My favorite articles talk about 500-550 being the B12 levels at which loss of memory, dementia, and lethargy can be caused. The articles talk about B12 deficient people with gastritis and celiac disease, and each suggests cobalamin, B12 therapy.
Doctors concluded that levels of serum vitamin B-12 concentrations currently considered normal in the United States may be too low and should be reassessed. It is for this reason that I don’t include a vitamin B12 levels chart on this page. All of the charts I have seen show very low vitamin B12 levels as normal.
Charts showing B12 levels by age can be particularly misleading. Older people have lower levels of vitamin B12 not because that is normal and good, but because that is the result of a life in which stress and other factors have lowered their vitamin B12 levels to such a point that what is seen as age related illness was bound to occur. Had those same people understood that a higher vitamin B12 level could be easily achieved, with accompanying improved health, they most likely would have used methylcobalamin, the form of vitamin B12 our bodies use.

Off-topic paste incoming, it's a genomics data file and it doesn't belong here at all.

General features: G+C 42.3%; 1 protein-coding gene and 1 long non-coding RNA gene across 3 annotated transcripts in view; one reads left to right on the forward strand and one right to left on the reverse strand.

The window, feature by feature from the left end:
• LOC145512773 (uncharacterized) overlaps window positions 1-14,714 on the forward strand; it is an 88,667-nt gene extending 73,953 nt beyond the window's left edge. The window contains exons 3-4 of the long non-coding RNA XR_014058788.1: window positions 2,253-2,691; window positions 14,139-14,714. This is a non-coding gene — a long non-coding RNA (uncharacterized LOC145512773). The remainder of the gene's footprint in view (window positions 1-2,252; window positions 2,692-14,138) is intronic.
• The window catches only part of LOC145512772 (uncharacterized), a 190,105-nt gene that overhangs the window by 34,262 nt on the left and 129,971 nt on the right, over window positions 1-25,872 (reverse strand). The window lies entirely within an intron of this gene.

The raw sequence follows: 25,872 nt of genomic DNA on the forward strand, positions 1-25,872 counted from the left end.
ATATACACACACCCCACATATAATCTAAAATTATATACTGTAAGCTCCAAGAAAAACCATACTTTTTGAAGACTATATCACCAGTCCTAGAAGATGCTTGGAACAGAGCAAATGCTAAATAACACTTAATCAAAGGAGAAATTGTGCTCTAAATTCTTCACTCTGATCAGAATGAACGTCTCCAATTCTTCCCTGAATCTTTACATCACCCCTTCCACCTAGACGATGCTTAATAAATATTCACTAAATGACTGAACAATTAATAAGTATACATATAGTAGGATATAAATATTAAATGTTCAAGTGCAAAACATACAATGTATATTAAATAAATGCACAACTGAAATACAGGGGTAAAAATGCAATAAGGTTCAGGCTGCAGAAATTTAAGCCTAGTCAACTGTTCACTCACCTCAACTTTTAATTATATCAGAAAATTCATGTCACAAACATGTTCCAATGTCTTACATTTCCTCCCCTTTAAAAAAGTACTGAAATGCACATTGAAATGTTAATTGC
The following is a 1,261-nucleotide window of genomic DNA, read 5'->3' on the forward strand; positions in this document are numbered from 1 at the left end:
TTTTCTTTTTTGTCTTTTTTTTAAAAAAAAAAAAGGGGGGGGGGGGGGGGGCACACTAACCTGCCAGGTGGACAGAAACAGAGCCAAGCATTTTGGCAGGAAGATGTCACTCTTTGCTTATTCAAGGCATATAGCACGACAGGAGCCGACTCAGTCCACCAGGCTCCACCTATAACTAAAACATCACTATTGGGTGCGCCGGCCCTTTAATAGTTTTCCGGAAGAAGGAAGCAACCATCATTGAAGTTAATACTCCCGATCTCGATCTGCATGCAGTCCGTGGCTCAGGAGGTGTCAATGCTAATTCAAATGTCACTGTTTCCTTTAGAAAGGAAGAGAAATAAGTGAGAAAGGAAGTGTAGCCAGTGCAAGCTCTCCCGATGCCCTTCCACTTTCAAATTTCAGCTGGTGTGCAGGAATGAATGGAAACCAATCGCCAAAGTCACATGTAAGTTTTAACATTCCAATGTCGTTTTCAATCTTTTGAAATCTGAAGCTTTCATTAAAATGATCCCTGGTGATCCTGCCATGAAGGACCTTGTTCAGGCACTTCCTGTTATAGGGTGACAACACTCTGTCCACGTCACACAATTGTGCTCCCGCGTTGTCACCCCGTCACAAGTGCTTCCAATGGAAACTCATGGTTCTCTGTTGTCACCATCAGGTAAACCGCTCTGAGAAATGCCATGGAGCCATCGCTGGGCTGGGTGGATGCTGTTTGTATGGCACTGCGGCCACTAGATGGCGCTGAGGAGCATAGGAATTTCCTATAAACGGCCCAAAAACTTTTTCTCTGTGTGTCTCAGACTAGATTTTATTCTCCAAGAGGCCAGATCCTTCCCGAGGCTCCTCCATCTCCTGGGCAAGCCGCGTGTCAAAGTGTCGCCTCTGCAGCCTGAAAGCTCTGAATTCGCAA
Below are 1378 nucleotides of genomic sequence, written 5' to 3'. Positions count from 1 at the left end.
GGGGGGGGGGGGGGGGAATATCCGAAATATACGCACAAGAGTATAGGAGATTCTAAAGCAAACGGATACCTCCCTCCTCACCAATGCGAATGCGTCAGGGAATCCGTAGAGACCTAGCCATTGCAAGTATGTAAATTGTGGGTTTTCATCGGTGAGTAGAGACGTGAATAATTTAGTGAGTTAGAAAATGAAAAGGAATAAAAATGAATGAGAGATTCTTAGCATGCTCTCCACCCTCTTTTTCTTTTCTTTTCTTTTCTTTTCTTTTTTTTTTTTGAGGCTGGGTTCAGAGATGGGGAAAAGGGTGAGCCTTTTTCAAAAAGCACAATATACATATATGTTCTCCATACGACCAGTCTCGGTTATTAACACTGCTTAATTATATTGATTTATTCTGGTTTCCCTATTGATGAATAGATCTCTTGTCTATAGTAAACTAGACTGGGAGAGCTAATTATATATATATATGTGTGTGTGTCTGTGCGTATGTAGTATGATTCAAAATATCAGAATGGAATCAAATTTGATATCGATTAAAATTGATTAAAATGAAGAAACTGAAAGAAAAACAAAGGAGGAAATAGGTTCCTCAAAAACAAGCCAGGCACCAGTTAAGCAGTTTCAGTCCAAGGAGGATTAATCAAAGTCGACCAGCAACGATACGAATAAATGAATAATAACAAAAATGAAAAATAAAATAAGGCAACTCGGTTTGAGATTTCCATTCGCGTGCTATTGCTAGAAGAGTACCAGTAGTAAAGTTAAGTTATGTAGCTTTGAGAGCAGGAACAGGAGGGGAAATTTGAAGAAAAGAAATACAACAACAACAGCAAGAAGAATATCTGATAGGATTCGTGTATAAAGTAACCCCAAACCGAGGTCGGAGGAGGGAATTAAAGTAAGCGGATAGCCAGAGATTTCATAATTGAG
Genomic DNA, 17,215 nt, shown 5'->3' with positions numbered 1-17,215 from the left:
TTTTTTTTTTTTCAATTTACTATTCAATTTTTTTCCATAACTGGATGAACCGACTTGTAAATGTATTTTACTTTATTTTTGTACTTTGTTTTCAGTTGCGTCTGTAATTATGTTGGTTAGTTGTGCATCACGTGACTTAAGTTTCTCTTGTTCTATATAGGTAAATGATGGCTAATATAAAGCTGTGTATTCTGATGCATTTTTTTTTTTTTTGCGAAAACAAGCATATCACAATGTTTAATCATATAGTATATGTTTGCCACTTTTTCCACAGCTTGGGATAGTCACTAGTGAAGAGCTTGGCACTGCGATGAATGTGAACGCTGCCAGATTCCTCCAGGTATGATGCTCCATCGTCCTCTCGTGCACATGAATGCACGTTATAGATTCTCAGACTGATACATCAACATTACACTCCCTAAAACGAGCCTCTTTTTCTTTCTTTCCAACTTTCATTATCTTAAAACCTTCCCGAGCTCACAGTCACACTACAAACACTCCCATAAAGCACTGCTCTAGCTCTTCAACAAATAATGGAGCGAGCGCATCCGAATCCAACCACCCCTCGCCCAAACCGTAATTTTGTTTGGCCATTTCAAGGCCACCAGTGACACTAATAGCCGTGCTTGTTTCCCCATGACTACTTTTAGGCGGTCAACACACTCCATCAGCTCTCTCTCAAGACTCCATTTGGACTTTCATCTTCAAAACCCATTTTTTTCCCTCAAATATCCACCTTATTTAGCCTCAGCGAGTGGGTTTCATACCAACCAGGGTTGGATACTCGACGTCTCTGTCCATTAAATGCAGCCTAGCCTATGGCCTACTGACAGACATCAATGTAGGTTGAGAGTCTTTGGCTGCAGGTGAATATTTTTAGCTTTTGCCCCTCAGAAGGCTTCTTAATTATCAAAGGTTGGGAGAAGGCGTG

MOLNYCKE, SWEDEN. Swedish researchers have discovered that many older people are deficient in vitamin B-12. Their study involved 368 men and women aged 75 years or older. Analysis of blood serum showed that 11 per cent of the participants were deficient in cobalamin (vitamin B-12). The researchers point out that a vitamin B-12 deficiency has been linked to neuropsychiatric disorders such as memory loss and dementia. The researchers discovered several cases of gastritis (inflammation of the lining of the stomach) and two cases of celiac disease among patients with low serum values of cobalamin. They conclude that routine screening for a vitamin B-12 deficiency is justified in the case of older people.